The Act of Killing still haunts me to this very day, so why not add bit more to that load with his heartbreaking companion piece, The Look of Silence.
Taking a more conventional approach, as opposed it's surreal predecessor, Oppenheimer follows an anonymous optometrist who peacefully seeks out all the men responsible for the execution of his brother during the Indonesian Massacre in the mid '60's.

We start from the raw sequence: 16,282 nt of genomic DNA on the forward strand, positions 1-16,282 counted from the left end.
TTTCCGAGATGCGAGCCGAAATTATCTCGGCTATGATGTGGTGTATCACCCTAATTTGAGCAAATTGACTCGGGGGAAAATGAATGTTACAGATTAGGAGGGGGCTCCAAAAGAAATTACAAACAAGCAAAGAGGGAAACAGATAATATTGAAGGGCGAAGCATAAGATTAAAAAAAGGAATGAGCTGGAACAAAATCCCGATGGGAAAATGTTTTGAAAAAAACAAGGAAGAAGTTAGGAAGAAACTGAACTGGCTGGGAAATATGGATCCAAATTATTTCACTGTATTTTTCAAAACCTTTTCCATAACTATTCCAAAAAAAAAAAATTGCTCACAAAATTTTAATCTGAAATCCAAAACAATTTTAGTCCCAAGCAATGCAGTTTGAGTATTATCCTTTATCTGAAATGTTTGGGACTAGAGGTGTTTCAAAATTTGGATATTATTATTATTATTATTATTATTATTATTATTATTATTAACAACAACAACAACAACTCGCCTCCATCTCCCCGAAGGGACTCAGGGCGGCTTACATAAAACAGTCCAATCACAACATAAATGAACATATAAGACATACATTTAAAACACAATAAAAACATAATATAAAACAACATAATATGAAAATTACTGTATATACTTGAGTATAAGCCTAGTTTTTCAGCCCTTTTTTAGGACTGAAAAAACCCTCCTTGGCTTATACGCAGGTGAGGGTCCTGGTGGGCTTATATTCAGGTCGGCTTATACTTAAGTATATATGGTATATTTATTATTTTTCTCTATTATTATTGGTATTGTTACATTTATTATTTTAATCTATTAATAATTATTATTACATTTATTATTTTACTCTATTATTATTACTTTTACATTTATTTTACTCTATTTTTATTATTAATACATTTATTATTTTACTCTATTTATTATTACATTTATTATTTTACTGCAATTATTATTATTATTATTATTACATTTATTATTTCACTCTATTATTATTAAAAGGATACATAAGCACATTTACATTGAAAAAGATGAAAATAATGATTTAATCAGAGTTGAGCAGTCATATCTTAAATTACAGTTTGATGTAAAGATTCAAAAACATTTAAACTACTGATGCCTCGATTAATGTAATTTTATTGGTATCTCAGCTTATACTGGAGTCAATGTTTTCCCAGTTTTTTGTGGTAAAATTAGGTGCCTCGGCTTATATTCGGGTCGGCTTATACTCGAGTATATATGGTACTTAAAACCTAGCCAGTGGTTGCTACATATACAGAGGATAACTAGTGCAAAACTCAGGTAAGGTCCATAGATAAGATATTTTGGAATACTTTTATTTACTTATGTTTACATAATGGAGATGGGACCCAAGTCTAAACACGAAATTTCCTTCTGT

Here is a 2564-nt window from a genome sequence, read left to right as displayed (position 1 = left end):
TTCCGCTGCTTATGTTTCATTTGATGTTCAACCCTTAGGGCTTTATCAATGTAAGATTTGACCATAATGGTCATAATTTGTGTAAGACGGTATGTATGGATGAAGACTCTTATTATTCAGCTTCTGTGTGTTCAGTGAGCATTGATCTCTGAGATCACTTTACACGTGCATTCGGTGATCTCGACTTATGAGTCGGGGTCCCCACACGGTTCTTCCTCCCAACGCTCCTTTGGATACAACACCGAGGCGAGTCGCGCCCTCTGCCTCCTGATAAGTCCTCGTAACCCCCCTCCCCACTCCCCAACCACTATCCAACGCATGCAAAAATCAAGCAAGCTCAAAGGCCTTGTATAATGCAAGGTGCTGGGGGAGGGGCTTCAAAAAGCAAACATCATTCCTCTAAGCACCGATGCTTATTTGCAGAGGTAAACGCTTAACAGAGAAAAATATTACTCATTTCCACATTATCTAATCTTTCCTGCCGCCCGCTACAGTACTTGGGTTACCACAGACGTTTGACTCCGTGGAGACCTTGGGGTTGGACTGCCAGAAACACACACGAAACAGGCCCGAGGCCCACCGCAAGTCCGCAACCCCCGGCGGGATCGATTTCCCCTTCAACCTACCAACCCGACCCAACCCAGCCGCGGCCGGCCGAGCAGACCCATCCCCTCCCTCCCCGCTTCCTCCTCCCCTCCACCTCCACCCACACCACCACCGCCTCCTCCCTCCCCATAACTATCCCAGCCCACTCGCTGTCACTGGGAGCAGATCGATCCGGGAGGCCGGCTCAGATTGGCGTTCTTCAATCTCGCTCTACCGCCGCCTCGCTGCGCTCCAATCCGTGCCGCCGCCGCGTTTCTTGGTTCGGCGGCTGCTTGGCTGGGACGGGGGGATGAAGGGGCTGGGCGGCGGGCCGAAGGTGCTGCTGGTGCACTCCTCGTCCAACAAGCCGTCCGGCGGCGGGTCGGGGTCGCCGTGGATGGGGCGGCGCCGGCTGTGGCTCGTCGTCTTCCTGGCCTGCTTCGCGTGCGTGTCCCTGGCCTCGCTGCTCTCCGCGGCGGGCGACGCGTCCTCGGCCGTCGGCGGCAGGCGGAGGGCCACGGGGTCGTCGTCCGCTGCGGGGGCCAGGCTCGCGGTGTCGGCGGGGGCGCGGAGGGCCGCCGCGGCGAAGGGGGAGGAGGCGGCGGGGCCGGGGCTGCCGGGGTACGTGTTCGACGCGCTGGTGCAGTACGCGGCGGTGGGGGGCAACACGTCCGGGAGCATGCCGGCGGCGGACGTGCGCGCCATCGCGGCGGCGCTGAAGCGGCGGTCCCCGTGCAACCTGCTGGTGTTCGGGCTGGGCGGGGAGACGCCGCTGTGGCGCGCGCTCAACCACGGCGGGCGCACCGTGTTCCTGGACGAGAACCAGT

What's interesting here, is while most documentary film-makers want their subjects to forget the camera is on them, Oppenheimer pushes it forward, forcing the frightening interviewees to reveal more than they think they are.
Even after all these years, the wounds are still raw for everyone involved and it makes for some very unsettling conversations where the silence becomes unbearably unsettling yet so very hard to distant oneself from, no matter how stomach-turning it becomes.
4 jumping beans out of 5